They randomized kids that were 6 to 35 months of age, and they had had at least 3 episodes of otitis media in the last 6 months or 4 episodes in the last year, so it was recurrent, and they randomized about 125 kids to have tubes put in, and 125 to continue episodic antibiotics and they followed them over the course of the next 2 years. What they discovered is in those two groups, that there was no difference with regard to recurrent infections.

OK. What are the caveats? Well, about 50% of the kids that were randomized to antibiotics ended up getting tubes placed, sometimes because the antibiotics failed to stop recurrent infections and sometimes because the parents just wanted it, so there was a lot of crossover.

Secondly, there were trade-offs. For example, the kids that had tubes in, they were more likely to have runny ears because there was fluid running out of their ears about 8 days over that 2-year period, but those that had antibiotics were more likely to have decreased hearing during that short period of time, more likely to have fluid in their ears as a result, so there is a trade-off.

In essence, I think what it boils down to is there’s no wrong therapy. If you decide you want to use episodic antibiotics, you can, and if they fail, then you can put tubes in. If you want to put tubes in, you can do that. You just need to know you’re going to have runny ears. What’s your take on it?

Elizabeth: Well, I did find the editorialist to be somewhat … I mean, the conclusion is somewhat lackluster, isn’t it, which is, this is going to provide fodder for an informed discussion between parents and providers. That’s really great. Having participated in many of those kinds of discussions for lots of other medical issues, I think parents have a high rate of anxiety, they want to do the best thing for their child, and I’m not really sure that this helps us to get to that conclusion.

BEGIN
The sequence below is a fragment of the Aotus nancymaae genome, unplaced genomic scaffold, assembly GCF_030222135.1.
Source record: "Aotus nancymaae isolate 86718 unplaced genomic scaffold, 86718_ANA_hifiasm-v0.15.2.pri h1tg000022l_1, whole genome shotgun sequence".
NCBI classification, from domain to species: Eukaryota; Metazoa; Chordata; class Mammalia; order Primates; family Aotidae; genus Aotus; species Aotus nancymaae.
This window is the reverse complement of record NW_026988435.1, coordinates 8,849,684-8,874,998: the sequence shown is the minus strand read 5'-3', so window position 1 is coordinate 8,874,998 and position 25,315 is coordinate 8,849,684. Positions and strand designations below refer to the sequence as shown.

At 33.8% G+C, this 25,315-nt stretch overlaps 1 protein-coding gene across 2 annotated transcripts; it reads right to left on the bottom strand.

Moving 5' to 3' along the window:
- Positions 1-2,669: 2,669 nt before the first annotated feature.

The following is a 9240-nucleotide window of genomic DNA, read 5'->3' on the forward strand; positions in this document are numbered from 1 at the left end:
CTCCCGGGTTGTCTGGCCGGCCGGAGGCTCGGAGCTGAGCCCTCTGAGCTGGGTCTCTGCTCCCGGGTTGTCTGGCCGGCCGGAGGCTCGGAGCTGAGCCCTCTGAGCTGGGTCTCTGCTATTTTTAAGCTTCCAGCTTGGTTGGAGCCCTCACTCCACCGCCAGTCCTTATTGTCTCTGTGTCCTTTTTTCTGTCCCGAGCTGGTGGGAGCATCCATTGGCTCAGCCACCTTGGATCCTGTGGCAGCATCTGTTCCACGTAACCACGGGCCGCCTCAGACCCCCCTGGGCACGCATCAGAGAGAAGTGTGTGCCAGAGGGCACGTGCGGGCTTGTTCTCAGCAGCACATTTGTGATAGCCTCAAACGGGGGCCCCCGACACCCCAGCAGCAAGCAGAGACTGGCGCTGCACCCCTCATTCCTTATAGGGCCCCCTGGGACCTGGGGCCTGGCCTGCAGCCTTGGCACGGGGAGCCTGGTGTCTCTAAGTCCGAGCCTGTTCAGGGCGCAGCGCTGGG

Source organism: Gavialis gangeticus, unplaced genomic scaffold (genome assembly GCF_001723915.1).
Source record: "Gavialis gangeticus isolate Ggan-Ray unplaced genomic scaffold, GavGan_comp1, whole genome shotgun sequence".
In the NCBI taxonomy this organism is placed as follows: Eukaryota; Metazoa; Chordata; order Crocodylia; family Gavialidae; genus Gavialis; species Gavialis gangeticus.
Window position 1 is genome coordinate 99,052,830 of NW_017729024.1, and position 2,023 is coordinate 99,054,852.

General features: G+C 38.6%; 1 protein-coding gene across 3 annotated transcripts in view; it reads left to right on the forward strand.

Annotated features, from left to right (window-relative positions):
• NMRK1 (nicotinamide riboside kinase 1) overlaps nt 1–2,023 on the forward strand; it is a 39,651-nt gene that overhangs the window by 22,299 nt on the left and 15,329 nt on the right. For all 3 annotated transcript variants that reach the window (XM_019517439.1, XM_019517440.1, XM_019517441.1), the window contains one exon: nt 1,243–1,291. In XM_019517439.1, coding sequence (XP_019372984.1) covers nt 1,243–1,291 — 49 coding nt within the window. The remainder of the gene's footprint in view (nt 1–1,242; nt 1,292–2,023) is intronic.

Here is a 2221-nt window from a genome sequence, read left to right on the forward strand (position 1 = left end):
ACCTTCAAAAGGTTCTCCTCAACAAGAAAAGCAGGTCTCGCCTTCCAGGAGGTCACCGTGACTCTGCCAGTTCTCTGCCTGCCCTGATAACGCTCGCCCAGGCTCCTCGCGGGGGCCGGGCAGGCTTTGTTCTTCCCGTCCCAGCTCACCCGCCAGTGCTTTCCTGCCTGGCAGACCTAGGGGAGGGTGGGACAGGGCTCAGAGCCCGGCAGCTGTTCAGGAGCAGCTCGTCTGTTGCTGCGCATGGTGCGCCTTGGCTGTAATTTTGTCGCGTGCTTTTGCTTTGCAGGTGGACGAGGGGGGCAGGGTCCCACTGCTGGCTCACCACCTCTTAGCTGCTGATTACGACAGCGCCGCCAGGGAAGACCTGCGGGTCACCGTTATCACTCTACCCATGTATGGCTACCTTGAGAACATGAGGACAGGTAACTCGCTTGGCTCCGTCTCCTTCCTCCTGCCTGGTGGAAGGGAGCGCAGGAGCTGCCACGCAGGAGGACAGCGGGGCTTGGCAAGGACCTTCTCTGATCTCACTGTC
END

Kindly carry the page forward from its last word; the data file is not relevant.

Rick: You’re right. You want something definitive. You want to look the doctor in the eye and say, “What does the science show?” And the science says, “Well, it’s whatever you want to do is perfectly fine. There’s no wrong answer.”

I mean, if you want to avoid anesthesia in your child and don’t want to have scarring in the ear with tubes, then go ahead and put them on antibiotics. If you don’t want to have fluid behind the ear and you don’t mind runny ears, put the tubes in. You’re right. It’s not definitive.

In fact, he closes with the following statement, “Management decisions can be made jointly with a high degree of parental satisfaction.” I’m not sure there’s much satisfaction. I think there is a little bit of dissatisfaction because it’s not as definitive as parents would like. It’s “the data are what they are, and that’s what we are reporting.”

Elizabeth: Okay. On that note — and I think I’m betting that at some point we’re going to talk about this again — that’s a look at this week’s medical headlines from Texas Tech. I’m Elizabeth Tracey.

Rick: And I’m Rick Lange. Y’all listen up, and make healthy choices.